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4/12/2016

trough 

Our archeologist and staff recently found a historic concrete trough circled inside with rebar. The trough is located in a cemetery dedicated in 1884; the cemetery is adjacent to a flowing creek in Harris County, Texas. We have not found the date of construction. The circular rebar is covered with an X-pattern. The trough measures about 3 feet by 4 feet; there is hand-made brick under the trough. We estimate the trough to weigh more than 300 pounds.

We’d like to date the trough, identify the usage and purpose of its location, and erect a small educational marker nearby. It is located on high ground above a small creek. It is near a water mill that was in use from 1838-’74. No one in the county knew the trough existed, and no one knows anything about its construction.

If anyone has information on the history of the trough, its construction or the time period represented by the rebar, please contact us.

Janet K. Wagner, 710 North Post Oak Rd., Suite 400,
Houston, TX 77024, (713) 854-1853;
jkwco@yahoo.com


Send letters to: Farm Collector Editorial, 1503 S.W. 42nd St.,Topeka, KS 66609

FAX: (785) 274-4385 email: editor@farmcollector.com; online at: www.farmcollector.com



4/12/2016

Jumbo Burr Mill

I am seeking information on a burr mill I am hoping to restore. The majority of the paint is rusted through from years of setting outside, but it appears to have been painted a yellow color. What is left of the decal on the hopper says the piece is “part of the Jumbo Line” built by Nelson Bros. Mfg. Co., Saginaw, Michigan. In the center of the oval decal is an image of an elephant.

If anyone has any information on this mill, including original color, company information or a photograph of the complete decal, I would appreciate the help.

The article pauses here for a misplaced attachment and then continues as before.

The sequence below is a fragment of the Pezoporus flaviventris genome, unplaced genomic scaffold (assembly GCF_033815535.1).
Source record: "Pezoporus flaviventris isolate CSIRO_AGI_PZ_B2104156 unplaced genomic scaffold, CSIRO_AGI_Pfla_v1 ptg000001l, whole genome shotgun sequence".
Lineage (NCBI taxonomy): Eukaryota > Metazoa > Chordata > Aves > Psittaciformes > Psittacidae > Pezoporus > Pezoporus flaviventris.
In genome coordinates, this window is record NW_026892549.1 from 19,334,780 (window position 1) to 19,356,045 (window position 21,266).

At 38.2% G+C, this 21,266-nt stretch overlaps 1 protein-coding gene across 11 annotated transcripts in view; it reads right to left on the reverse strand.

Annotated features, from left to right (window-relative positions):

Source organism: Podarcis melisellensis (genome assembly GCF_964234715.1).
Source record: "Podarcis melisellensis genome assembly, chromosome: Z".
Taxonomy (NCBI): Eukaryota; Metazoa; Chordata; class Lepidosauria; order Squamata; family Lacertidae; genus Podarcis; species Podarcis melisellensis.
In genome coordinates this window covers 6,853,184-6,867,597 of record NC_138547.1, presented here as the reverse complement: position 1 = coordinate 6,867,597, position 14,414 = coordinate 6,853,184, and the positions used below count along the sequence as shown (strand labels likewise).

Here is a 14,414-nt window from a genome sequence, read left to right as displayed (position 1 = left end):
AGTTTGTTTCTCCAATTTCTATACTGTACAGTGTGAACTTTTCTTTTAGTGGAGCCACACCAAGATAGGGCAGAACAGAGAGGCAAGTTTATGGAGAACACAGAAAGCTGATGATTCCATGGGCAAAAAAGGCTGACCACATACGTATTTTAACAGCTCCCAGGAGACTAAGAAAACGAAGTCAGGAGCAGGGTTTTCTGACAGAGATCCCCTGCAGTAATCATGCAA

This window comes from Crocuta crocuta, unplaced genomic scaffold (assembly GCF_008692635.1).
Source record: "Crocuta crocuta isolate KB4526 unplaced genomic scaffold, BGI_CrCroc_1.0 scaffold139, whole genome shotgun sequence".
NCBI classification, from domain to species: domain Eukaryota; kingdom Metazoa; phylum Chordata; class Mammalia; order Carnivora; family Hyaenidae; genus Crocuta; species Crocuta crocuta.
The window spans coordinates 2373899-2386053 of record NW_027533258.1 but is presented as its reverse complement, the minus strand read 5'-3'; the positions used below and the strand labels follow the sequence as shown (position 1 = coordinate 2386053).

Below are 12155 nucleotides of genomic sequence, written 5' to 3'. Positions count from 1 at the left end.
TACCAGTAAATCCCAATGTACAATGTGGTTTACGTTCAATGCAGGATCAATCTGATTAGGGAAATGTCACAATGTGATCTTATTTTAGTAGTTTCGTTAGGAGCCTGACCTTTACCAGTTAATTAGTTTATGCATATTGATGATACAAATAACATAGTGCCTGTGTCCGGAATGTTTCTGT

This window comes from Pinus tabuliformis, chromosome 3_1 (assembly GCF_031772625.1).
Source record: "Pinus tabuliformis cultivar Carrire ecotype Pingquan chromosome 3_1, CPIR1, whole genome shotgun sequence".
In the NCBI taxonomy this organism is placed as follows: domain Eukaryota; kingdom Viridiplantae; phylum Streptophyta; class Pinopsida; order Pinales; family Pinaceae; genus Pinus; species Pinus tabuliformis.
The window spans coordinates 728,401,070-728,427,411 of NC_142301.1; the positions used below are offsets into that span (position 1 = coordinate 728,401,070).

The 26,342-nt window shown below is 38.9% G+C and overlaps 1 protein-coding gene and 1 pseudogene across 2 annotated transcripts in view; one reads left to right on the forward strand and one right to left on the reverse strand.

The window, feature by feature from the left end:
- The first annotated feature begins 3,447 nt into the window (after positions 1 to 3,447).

B. Goettl, 26975 30th Ave., Cadett, WI 54727


Send letters to: Farm Collector Editorial, 1503 S.W. 42nd St.,Topeka, KS 66609 

FAX: (785) 274-4385 email: editor@farmcollector.com; online at: www.farmcollector.com



4/12/2016

Mystery combine

This unit, originally located on the Paul McCaw farm (now owned by John and Audrey Osborn) west of Waitsburg, Washington, has been relocated to the Eastern Washington Agriculture Museum in Pomeroy. We are trying to find out who might have built or helped build it, probably in conjunction with William McCaw (1889-1924).

Because some rollers and bearing housings were built with brass, it is possible that it was built in the San Francisco/Oakland Bay area, where there was a large shipbuilding industry. “Alameda, Cal.” is painted on the inside of the galvanized skin. We know that the Best Co. was located at San Leandro, and Holt, Haines-Houser, Harris and possibly others were close by.

The front wheel is 48 inches in diameter and 10 inches wide, the width the same as the rear wheels. Overall length measures about 22 feet; overall width, about 8-1/2 feet; overall height, about 9 feet.